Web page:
Tips for Having a Positive Working Relationship with Your Child’s Teacher

As a teacher and school director of many years, a mom and a parenting coach, I’ve looked at this one from many angles. Once again, if you can, regard your relationship with your child’s teachers as a working partnership on supporting the healthy development of your child.

Appreciation and Gratitude

Teaching is one of the most underappreciated jobs in much of North America and Europe (in Asia and Africa, for example, it’s a different story). The rate of burnout among teachers is horrendously high. The demands from parents have become a major source of stress for teachers. My experience is, however, that the average teacher is very dedicated to his or her students, spends many extra hours on evenings and weekends. I suggest that you assume your child’s teacher is dedicated and committed to her students, that she spends countless hours planning, preparing, correcting, conferring, training, etc. to be the best teacher she can be. For anyone who thinks the job is easy and has too much vacation, I urge you to spend one day in a classroom with 20+ kids.

So appreciate her. Express your gratitude and empathy. Let her know how much you appreciate all she is doing for your child. Tell one or two examples of something you have heard or seen at home which you considered positive and thank her for that.

Teachers are often unconsciously in a somewhat defensive posture with parents as they tend to get more criticism than positive feedback so your appreciation can soften that stance and create an alliance for a person who is a very important element in the development of your child.

Don’t believe quite everything your child tells you about the teacher

As with most of us, when our children are upset or have perhaps been a bit naughty, they may not reflect the other actors in the drama in the most positive light, thus shedding a bit brighter light on themselves.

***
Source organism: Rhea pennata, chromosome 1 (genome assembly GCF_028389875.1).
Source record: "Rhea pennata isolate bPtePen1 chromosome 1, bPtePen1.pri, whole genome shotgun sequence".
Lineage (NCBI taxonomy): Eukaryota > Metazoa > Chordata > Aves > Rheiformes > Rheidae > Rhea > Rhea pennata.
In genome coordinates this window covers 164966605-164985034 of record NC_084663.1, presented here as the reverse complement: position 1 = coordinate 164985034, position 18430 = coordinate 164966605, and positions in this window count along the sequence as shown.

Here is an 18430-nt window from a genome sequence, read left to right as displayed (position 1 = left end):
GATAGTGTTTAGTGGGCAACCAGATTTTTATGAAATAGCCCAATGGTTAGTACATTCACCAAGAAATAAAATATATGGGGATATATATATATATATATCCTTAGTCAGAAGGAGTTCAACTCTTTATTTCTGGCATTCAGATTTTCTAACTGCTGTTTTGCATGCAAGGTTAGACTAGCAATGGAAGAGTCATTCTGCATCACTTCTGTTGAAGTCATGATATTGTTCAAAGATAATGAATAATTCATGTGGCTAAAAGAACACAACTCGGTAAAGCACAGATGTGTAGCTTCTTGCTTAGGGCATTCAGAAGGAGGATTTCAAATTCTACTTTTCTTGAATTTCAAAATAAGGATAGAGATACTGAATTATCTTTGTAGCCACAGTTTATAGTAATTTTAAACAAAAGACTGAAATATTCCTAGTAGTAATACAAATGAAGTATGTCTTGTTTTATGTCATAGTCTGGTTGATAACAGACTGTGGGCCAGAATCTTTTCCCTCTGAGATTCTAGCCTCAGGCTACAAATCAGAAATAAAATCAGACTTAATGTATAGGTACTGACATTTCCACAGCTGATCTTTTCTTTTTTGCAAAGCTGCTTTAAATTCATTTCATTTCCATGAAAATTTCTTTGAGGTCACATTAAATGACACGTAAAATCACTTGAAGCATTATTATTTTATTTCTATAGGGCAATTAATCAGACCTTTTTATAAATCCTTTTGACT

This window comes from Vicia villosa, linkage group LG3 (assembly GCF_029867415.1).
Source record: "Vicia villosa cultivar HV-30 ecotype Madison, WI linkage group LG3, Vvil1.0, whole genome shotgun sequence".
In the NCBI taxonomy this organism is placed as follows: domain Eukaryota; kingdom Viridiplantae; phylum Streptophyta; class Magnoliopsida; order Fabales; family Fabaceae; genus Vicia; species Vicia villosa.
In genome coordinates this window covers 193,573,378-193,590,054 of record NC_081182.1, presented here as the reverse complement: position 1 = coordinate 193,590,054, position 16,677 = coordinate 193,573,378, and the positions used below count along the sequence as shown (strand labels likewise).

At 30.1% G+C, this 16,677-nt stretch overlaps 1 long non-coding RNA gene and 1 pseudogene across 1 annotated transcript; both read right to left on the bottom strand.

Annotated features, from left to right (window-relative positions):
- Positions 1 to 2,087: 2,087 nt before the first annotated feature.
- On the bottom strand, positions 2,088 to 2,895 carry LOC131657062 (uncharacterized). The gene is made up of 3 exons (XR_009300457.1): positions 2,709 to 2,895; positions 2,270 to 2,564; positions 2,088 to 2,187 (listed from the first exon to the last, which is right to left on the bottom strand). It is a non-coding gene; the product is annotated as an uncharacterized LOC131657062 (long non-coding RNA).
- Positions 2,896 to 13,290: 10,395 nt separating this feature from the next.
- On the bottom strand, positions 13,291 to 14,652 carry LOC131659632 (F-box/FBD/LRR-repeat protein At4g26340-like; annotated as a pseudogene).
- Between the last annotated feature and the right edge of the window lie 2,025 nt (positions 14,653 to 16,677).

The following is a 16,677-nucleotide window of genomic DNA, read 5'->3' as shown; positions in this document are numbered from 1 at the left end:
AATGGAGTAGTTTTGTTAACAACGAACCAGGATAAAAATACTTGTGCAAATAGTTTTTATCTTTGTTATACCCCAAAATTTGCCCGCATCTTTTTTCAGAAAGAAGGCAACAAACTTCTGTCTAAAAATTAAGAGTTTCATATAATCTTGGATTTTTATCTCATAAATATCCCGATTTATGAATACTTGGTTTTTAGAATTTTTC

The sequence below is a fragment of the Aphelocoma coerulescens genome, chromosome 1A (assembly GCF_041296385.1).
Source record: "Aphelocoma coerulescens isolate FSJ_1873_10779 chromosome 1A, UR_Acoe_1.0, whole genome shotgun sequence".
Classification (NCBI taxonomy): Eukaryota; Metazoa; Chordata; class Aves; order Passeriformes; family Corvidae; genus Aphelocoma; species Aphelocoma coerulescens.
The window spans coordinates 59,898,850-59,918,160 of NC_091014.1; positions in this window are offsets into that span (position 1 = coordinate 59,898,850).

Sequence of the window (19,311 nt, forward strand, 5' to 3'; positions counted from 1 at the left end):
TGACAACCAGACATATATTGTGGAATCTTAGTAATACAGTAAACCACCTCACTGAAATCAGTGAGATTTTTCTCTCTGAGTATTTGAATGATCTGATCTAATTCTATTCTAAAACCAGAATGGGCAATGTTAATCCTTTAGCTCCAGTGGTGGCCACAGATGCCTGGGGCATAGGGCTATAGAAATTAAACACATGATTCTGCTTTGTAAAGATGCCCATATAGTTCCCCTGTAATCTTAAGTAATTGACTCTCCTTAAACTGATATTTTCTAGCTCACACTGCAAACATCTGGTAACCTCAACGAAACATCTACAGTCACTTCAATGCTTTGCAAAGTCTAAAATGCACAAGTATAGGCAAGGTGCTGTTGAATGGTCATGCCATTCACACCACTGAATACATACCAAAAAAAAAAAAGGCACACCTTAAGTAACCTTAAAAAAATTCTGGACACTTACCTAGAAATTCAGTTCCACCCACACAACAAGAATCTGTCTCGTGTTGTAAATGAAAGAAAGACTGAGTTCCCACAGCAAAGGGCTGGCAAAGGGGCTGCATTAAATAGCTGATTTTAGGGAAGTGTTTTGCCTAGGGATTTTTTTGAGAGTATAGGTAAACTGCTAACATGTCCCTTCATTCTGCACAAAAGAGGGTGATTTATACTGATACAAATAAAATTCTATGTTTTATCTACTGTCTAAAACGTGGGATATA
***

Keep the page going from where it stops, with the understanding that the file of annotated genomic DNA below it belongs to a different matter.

Listen empathically

Reflect back what you’ve heard and empathize with your child’s feelings. For example, “I bet you felt really frustrated that you didn’t get to correct your answer.” “You find it very unfair how your teacher treated you in that situation.”

n.B. You are simply helping your child name the feelings, understanding him or her, and empathizing. This does not mean that you agree.

Ask the child about his/her part in the situation

“Is there any way you contributed to the situation?” “Can you imagine why your teacher may have reacted that way?”

Here you do not need to suggest that your child deserved the reaction OR that the teacher acted poorly. Your aim here is to help your child develop the skills for the inevitable conflicts and unpleasant situations which arise in everyone’s life. You are teaching skills for life here.

When we jump on our child for how she or he behaved or jump on defending or criticizing the teacher, we are teaching our child that she can’t handle situations herself or, worse, she can’t share openly with you but must adjust her telling in order to get a more positive response.

When we can simply listen and pose questions, we are meeting the child’s need for understanding and empathy and then helping her find constructive solutions which she can implement herself.

Your child’s teacher will be so grateful that your child can take responsibility for her own actions.

Next week I’ll talk more about how to talk with teacher when you think it’s reached that point and in the parent-teacher conferences. 

Support your child in reflecting on the situation by looking ahead for a solution.

“Can you think of another way to handle it next time?”